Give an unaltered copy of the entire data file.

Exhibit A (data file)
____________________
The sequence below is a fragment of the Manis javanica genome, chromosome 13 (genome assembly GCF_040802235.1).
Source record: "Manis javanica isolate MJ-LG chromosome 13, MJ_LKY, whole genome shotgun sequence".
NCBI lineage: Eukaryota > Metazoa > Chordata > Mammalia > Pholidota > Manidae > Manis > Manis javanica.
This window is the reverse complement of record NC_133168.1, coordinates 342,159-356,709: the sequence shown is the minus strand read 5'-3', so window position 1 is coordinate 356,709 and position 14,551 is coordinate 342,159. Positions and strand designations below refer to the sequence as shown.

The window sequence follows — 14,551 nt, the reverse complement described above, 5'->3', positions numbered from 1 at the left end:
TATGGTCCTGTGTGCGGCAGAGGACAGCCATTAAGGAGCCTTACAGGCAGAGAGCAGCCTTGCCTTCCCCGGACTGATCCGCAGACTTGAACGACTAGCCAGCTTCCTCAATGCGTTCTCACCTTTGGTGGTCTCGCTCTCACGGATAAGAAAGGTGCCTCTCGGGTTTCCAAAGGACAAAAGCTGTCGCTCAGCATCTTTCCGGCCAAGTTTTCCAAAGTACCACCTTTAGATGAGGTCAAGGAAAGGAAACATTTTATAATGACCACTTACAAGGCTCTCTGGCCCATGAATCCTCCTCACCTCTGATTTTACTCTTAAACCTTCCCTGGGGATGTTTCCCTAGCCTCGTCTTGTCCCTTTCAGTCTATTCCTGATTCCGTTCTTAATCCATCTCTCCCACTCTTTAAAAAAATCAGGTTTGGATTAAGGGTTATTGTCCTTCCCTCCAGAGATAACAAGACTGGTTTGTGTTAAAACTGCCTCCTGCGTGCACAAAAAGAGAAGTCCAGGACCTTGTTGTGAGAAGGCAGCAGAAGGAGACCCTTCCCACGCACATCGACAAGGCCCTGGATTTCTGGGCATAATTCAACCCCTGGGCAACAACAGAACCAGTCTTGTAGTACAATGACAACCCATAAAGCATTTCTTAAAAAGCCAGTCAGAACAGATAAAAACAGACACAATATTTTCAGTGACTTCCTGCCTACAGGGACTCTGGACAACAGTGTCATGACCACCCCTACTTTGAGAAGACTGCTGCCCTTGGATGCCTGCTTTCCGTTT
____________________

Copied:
The sequence below is a fragment of the Manis javanica genome, chromosome 13 (genome assembly GCF_040802235.1).
Source record: "Manis javanica isolate MJ-LG chromosome 13, MJ_LKY, whole genome shotgun sequence".
NCBI lineage: Eukaryota > Metazoa > Chordata > Mammalia > Pholidota > Manidae > Manis > Manis javanica.
This window is the reverse complement of record NC_133168.1, coordinates 342,159-356,709: the sequence shown is the minus strand read 5'-3', so window position 1 is coordinate 356,709 and position 14,551 is coordinate 342,159. Positions and strand designations below refer to the sequence as shown.

The window sequence follows — 14,551 nt, the reverse complement described above, 5'->3', positions numbered from 1 at the left end:
TATGGTCCTGTGTGCGGCAGAGGACAGCCATTAAGGAGCCTTACAGGCAGAGAGCAGCCTTGCCTTCCCCGGACTGATCCGCAGACTTGAACGACTAGCCAGCTTCCTCAATGCGTTCTCACCTTTGGTGGTCTCGCTCTCACGGATAAGAAAGGTGCCTCTCGGGTTTCCAAAGGACAAAAGCTGTCGCTCAGCATCTTTCCGGCCAAGTTTTCCAAAGTACCACCTTTAGATGAGGTCAAGGAAAGGAAACATTTTATAATGACCACTTACAAGGCTCTCTGGCCCATGAATCCTCCTCACCTCTGATTTTACTCTTAAACCTTCCCTGGGGATGTTTCCCTAGCCTCGTCTTGTCCCTTTCAGTCTATTCCTGATTCCGTTCTTAATCCATCTCTCCCACTCTTTAAAAAAATCAGGTTTGGATTAAGGGTTATTGTCCTTCCCTCCAGAGATAACAAGACTGGTTTGTGTTAAAACTGCCTCCTGCGTGCACAAAAAGAGAAGTCCAGGACCTTGTTGTGAGAAGGCAGCAGAAGGAGACCCTTCCCACGCACATCGACAAGGCCCTGGATTTCTGGGCATAATTCAACCCCTGGGCAACAACAGAACCAGTCTTGTAGTACAATGACAACCCATAAAGCATTTCTTAAAAAGCCAGTCAGAACAGATAAAAACAGACACAATATTTTCAGTGACTTCCTGCCTACAGGGACTCTGGACAACAGTGTCATGACCACCCCTACTTTGAGAAGACTGCTGCCCTTGGATGCCTGCTTTCCGTTT